Having run out of friends that he bought (see David Cameron run!), Murdoch must purchase new ones. But whom? Nobody will want his money in the short term, not even policemen who were pocketing News of the World payoffs. The police officers and government officials whom Murdoch has systematically co-opted over the years must tread softly. If they're too tough on him, he'll happily dump his dossiers on them. And why not? They have reputations to defend. He has none.
It will also fall to Murdoch's advantage if the public begins to echo calls for increased government regulation of the press. Other publishers hate Murdoch, but not so much that they're willing to be punished for his sins. They'll have to cash any rhetorical checks he issues on this topic.
Today, Reuters Breakingviews spotted another landmine the old man must defuse: Its reading of the powers of the "special committee" appointed at Dow Jones after Murdoch bought it (including the Wall Street Journal) in 2007. The sellers, the Bancroft family, worried that Murdoch would turn the newspaper into a whorehouse, so the special committee was given powers to investigate not just Dow Jones shenanigans but News Corp., too. "[I]f the committee of five chooses, it can hire investigators, lawyers and accountants to conduct their own investigation, with full access to News Corporation's books, records and people," Breakingviews contends. The special committee embarrassed itself when Murdoch ignored it and pushed out Journal editor Marcus Brauchli, so Murdoch should be wary, lest it assert itself.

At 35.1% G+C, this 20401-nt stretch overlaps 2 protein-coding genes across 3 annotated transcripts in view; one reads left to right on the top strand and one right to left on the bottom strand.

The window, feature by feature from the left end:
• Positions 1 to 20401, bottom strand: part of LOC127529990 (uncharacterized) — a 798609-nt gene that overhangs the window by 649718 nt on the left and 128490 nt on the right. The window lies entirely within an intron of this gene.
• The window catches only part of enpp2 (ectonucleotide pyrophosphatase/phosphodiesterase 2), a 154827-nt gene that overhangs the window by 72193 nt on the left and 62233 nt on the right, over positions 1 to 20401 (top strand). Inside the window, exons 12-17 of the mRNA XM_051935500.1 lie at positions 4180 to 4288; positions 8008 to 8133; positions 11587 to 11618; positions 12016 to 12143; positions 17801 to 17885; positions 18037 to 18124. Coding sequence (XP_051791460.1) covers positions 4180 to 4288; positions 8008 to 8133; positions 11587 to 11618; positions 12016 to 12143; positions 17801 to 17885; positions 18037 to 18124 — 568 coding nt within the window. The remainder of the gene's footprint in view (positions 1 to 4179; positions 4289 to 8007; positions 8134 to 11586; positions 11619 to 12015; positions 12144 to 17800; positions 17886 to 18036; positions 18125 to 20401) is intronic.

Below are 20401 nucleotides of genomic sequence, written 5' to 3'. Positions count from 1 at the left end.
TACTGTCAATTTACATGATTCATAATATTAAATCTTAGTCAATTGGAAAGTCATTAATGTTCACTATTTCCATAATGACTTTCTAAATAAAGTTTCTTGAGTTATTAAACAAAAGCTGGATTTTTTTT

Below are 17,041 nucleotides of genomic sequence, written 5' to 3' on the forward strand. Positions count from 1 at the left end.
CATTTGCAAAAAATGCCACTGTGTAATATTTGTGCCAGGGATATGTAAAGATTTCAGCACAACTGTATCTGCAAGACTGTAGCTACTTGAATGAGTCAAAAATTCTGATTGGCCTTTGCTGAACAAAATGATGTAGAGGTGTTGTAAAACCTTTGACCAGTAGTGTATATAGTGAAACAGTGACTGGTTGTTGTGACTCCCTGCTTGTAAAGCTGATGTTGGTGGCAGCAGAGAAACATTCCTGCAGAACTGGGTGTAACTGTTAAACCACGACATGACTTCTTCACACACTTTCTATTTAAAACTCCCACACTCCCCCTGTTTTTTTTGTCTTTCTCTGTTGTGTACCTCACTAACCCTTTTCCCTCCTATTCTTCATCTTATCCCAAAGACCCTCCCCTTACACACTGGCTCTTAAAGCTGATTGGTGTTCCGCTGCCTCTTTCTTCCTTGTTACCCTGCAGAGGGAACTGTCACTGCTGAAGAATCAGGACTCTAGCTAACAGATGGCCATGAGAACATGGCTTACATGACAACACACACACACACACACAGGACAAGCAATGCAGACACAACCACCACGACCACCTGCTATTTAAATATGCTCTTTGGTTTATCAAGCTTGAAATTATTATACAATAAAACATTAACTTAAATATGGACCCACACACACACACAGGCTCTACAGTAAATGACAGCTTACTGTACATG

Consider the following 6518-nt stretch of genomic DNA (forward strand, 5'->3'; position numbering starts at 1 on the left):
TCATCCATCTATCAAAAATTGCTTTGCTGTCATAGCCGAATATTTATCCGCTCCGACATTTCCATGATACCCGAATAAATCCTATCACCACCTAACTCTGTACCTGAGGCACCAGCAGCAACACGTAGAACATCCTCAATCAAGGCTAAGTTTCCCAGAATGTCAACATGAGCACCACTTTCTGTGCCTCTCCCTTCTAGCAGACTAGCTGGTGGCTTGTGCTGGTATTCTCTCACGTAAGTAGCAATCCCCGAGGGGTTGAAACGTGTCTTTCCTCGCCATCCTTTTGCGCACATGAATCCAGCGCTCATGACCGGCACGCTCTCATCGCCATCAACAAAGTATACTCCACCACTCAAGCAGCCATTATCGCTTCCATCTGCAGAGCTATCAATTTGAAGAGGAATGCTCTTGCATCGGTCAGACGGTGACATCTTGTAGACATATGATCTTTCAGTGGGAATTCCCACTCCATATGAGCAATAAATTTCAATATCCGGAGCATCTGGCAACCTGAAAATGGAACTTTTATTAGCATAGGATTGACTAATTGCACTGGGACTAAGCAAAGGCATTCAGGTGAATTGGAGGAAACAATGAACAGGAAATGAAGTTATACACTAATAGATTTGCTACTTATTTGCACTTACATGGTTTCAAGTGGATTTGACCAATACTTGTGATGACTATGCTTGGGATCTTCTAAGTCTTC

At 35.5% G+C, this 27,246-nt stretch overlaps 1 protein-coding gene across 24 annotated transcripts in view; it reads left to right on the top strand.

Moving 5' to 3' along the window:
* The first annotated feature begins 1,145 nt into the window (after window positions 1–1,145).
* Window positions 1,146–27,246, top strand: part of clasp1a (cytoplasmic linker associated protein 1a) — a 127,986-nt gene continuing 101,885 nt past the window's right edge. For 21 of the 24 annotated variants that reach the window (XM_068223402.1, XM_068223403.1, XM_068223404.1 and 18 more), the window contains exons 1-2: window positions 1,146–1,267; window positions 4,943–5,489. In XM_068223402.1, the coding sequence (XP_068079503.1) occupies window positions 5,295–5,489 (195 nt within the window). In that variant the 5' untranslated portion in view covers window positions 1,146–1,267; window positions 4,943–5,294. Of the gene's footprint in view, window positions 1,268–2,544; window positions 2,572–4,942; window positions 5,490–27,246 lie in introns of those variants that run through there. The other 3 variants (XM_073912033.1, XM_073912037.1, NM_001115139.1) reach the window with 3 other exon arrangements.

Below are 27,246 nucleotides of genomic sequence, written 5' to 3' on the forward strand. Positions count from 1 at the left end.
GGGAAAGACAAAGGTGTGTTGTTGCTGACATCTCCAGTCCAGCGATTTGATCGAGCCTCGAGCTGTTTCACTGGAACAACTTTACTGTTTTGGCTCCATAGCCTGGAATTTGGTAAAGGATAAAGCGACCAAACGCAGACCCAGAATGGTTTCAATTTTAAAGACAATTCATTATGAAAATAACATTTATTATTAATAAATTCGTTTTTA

One thing out of Murdoch's control is the snowpack of resentment against Murdoch that is now melting. Everybody who ever had a grudge against Murdoch for his journalistic crimes, his battles against unions, his acts of political skullduggery, and his brilliant business innovations has sharpened and fixed bayonets to oppose him. He's getting the treatment his newspapers routinely meted out. As the smart guy wrote last fall, this is Murdoch's Watergate.
Olly Grender of the New Statesman has a dozen pearls of advice for how Murdoch might have better handled things, and he seems to be belatedly acting on a couple of her suggestions. In the coming week I expect a tour de force performance out of Murdoch as he replays the Watergate drama but avoids resignation and the trip to San Clemente. He sends James into exile, elevates Lachlan and Elisabeth, pretends to play the emeritus role, and waits all of the bastards out.
Believe me as I say it once again: Murdoch is enjoying this. "Rupert Murdoch is probably at his best when he is cornered or when he does have great adversity going against him," former News Corp. executive Barry Diller is quoted in Lanchester's London Review piece. "And maybe it's his moment of greatest pleasure."
* Correction, July 16: This article originally stated that Conrad Black is currently in prison. He is out on bail after serving 29 months but will return to prison in September to serve 13 more months. (Return to the corrected sentence.)
Thanks to the Twitter hordes who have kept me up on Murdoch news: @buddhawisdom, @mediaguardian, @Reuters, @murdochgate, @BrianCathcart, @ MatthewWells, @arusbridger, @Edgecliffe, @ericuman, @DRoseTimes, @dansabbagh, @felixsalmon, @jeffbercovici, @tunkuv, @MayneReport, @nytjim, @newsbrooke, @MarionManeker, @amonck, @rafat, @dvnjr, @sarahlellison, @alexmassie, @MichaelWolffNYC, @AntDeRosa, and many other, including @lizzieohreally for giving me the strength to go on. Don't bother sending email to firstname.lastname@example.org. Just tweet something with @JackShafer in it and let Twitter do the rest. (Email may be quoted by name in "The Fray," Slate's readers' forum; in a future article; or elsewhere unless the writer stipulates otherwise. Permanent disclosure: Slate is owned by the Washington Post Co.)